With good beer and a little luck, Four Points Brewing is bound to find gold when it opens in the old Shamrock Inn on the North Side.

Dave Barbe, owner of the Charleroi-based business, is debuting the taproom at 919 Western Ave. on Friday, April 30. Weekend hours are 4 to 9 p.m. Friday, noon to 9 p.m. Saturday and noon to 5 p.m. Sunday.

Recently occupied by Mana Boardgame Tavern, the space will have 10 beers on tap and seating inside and out for about 120 patrons. Four-packs will be available to go. Four Points has been selling takeout cans from the site since the end of March.

A rotating lineup of food trucks will provide the grub and patrons are welcome to bring in meals from nearby restaurants such as Peppi’s and Nicky’s Thai Kitchen. Barbe says they might offer an in-house menu soon.

Four Points Brewing — named after the four-pointed stars on the American Iron and Steel Institute’s logo — grew out of Fourth Street Barbeque, the eatery Barbe opened in Chaleroi nearly a decade ago. He wanted to offer a wide selection of local craft beers, but not many breweries delivered to the Mon Valley back then.

Barbe solved the problem by brewing his own beer in the building next door.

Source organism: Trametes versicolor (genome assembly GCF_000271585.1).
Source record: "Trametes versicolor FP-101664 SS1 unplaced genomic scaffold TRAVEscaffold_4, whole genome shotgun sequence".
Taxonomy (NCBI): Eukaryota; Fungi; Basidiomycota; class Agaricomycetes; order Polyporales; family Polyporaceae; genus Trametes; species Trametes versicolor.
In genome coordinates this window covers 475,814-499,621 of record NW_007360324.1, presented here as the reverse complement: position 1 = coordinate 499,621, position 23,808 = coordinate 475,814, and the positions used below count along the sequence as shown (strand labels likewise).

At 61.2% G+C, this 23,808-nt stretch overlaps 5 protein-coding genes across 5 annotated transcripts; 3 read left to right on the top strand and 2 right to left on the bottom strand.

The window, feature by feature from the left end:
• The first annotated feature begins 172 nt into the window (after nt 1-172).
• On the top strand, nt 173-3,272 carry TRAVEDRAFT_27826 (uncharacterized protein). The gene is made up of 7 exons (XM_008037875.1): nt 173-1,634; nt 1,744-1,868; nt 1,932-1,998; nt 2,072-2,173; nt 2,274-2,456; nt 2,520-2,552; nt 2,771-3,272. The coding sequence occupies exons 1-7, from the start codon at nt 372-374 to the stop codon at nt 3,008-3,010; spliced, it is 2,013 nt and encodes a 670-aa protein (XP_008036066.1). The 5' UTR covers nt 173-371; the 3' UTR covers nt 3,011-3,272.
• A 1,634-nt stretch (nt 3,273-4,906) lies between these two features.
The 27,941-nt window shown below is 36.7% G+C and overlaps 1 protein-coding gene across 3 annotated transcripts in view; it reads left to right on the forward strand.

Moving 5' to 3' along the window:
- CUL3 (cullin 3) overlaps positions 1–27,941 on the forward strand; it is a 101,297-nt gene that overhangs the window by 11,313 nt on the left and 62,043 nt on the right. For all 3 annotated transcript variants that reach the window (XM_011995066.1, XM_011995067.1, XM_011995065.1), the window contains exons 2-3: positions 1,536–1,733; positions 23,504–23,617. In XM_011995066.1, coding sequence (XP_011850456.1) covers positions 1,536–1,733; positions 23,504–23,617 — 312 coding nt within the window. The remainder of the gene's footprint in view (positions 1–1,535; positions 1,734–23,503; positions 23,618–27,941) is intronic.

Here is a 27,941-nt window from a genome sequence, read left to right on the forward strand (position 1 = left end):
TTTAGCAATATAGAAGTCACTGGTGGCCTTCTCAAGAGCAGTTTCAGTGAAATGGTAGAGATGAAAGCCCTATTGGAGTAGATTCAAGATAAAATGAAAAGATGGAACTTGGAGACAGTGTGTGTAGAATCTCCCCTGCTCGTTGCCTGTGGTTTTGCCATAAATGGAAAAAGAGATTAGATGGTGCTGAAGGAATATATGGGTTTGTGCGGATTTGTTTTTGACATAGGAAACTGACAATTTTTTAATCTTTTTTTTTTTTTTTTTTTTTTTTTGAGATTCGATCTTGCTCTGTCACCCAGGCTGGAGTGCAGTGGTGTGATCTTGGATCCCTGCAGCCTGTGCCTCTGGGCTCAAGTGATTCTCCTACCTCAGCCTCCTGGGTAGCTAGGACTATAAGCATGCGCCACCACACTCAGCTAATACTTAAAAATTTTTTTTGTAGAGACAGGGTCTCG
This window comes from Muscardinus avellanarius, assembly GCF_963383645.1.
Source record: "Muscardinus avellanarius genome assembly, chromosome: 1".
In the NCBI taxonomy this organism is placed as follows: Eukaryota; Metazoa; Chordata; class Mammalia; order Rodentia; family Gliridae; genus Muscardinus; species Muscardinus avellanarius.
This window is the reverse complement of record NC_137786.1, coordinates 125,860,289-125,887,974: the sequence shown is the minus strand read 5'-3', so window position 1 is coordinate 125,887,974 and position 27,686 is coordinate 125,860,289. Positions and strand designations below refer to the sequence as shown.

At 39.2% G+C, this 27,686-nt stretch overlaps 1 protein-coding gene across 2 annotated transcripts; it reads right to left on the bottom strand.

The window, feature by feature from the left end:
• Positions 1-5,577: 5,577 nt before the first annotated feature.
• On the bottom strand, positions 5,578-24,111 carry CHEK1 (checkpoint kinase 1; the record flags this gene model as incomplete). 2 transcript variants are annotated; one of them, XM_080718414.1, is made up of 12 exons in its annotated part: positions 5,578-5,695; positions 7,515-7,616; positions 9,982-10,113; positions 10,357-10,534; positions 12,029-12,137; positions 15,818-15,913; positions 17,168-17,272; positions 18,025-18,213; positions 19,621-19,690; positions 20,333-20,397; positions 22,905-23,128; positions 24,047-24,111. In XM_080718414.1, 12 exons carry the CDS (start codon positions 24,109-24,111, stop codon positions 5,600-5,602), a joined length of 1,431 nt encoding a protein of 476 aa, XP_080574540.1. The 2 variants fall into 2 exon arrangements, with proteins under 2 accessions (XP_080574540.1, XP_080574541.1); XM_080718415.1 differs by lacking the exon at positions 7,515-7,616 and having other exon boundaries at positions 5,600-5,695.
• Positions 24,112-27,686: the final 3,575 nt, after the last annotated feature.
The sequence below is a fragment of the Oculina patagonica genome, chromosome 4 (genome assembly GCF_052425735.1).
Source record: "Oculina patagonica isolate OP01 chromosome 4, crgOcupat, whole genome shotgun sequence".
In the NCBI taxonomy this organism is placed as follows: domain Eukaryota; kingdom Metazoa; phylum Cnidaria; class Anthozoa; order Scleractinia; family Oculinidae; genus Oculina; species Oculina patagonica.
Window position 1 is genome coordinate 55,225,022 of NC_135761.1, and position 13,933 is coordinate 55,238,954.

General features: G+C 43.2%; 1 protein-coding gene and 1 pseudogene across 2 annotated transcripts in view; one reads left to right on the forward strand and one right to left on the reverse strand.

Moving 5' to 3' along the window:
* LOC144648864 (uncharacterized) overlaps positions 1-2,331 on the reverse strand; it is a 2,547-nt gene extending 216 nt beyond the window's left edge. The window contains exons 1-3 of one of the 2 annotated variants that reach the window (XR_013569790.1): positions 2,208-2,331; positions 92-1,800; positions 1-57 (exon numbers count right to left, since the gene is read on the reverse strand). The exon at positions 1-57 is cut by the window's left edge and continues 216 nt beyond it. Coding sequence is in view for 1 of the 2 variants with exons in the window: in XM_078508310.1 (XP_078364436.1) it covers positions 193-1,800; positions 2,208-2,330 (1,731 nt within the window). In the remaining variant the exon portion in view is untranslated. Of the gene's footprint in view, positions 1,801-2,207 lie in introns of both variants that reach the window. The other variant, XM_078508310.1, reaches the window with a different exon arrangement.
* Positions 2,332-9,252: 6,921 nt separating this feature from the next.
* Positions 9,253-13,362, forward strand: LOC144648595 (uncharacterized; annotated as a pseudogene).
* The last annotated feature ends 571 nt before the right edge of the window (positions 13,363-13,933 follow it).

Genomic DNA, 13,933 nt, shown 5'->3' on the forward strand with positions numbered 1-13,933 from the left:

Four Points opened in July 2018. Brewmaster Adam Boura has been creating stellar IPAs and fruited sours using a five-barrel system, along with more traditional offerings such as brown ales, lagers and imperial stouts.

Photo courtesy of Four Points Brewing.

To kick off its grand opening weekend on the North Side, the crew is releasing two new beers. Pi: Apricot & Peach is brewed with milk sugar, cinnamon and conditioned on apricot and peach puree with a touch of vanilla. DBL Cherry Berry Biotix is an imperial version of the company’s original fruited sour.

The brewery’s canning line was up and running right before the pandemic hit, so they were able to quickly move to a distribution model to get through quarantine and beyond. Barbe’s girlfriend, Brigitte Nguyen, designs the labels and other branding materials for the brewing.

Planning for the second location started several years ago. Barbe grew up in the Mon Valley, but now lives on the North Side and wanted a place close to home.

He never visited the Shamrock Inn when it was in business. Opened in 1947 by Art Rooney Sr.’s brother-in-law, the Shamrock was a popular hangout for decades. There’s still a Shamrock Inn sign painted on the side of the building, the only remnant of the historic structure’s half-century stint as an Irish bar.

Barbe hopes Four Points will become just as iconic as a four-leaf clover.